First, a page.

Through this policy, Britain cheapened the domestic costs of vital supplies — and, at the same time, provided the means of payment for other countries to buy its manufactures.

It also drew much of the Western world into its trading orbit — fostering interstate cooperation and securing low protection costs for its overseas trade and territorial empire.

Unlike the 17th century Dutch world-trading system, which was always a purely mercantile one, the 19th century British world-trading system became also an integrated system of mechanized transport and production.

Britain was both the chief organizer and the chief beneficiary of this system, within which it performed the double function of central clearinghouse and regulator.

While the function of central clearinghouse was inseparable from Britain’s role as the workshop of the world, the function of central regulator was inseparable from its role as the leading empire-builder in the non-European world.

The plunder of India enabled Britain to buy back its national debt from the Dutch — and to start the Napoleonic Wars nearly free from foreign debt. More important, it initiated the process of conquest of a territorial empire in South Asia that was to become the principal pillar of Britain’s global power.

India’s huge demographic resources buttressed British world power both commercially and militarily. Commercially, Indian workers were effectively transformed from major competitors of European textile industries into major producers of cheap food and raw materials for Europe.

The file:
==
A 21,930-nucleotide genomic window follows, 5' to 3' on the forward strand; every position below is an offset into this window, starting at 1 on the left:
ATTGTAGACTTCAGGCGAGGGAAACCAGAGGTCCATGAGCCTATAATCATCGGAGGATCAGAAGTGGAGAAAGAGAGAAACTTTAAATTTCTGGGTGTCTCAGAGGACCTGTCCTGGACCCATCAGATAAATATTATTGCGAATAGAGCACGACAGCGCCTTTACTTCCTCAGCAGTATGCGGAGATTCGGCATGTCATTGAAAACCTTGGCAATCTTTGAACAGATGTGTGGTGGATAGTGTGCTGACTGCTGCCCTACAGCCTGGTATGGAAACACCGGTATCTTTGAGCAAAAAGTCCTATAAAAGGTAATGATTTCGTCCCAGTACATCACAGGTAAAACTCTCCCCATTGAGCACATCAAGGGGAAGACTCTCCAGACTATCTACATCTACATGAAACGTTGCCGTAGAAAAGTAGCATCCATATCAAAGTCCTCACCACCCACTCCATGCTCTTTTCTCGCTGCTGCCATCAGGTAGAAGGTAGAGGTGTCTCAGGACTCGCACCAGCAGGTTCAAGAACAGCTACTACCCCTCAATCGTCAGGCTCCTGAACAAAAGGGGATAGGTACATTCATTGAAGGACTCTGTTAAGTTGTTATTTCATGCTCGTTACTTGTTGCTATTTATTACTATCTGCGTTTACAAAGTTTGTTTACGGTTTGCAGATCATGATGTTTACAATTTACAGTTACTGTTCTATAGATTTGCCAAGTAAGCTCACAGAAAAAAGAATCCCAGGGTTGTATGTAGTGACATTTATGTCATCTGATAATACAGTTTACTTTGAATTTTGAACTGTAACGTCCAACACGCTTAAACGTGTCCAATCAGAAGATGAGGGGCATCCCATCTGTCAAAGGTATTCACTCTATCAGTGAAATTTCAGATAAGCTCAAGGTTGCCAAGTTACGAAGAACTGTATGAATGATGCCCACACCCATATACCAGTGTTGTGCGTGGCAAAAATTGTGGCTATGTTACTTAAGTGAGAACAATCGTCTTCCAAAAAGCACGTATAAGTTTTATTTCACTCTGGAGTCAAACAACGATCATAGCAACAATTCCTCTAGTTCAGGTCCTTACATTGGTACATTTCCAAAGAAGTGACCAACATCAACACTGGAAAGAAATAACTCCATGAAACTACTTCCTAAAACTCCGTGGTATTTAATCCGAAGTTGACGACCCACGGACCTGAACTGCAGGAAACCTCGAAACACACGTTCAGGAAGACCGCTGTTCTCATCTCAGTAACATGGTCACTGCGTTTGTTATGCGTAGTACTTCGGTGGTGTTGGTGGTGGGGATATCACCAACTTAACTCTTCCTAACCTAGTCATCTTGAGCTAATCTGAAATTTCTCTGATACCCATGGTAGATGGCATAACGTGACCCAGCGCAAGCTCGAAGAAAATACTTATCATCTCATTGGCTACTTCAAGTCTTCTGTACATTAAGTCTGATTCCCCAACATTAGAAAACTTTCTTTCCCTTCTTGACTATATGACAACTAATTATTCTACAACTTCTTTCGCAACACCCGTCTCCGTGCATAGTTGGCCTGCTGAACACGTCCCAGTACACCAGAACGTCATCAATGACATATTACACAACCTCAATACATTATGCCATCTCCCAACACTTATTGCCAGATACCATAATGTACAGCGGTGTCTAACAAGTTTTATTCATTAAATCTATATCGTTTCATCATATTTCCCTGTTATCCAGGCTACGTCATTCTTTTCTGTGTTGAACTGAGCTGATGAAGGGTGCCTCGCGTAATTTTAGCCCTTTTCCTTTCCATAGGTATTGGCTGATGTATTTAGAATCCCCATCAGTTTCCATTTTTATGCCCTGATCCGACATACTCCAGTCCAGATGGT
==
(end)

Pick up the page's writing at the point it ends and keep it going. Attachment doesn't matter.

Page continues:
Militarily, Indian manpower was organized in a European-style colonial army, funded entirely by the Indian taxpayer, and used throughout the 19th century in the endless series of wars through which Britain opened up Asia and Africa to Western trade and investment.

As for the financial aspect, the devaluation of the Indian currency, the imposition of the infamous Home Charges — through which India was made to pay for the privilege of being exploited by Britain — and the Bank of England’s control over India’s foreign-exchange reserves, jointly turned India into the “pivot” of Britain’s world financial and commercial supremacy.

The ensuing Edwardian belle époque, however, was but a preamble to an escalation of interstate conflicts that once again revolutionized the historical geography of world capitalism.

As soon as competition among European powers for “living space” intensified under the impact of the transport revolution and the industrialization of war, the protection costs of Britain’s metropolitan and overseas domains began to escalate — turning its imperial possessions from assets into liabilities.

At the same time, the overcoming of spatial barriers brought about by these same two phenomena turned the continental size, compactness, insularity and direct access to the world’s two major oceans of the United States into decisive strategic advantages in the escalating interstate power struggle.

Unsurprisingly, the struggle ended with the arrival of the bipolar world so often forecast in the 19th and early 20th centuries. Now only the United States and the USSR counted — and the global reach of U.S. power was far superior.

Editor’s Note: This feature is adapted from Adam Smith in Beijing, by Giovanni Arrighi. Copyright 2007 Giovanni Arrighi. Reprinted with permission of the author.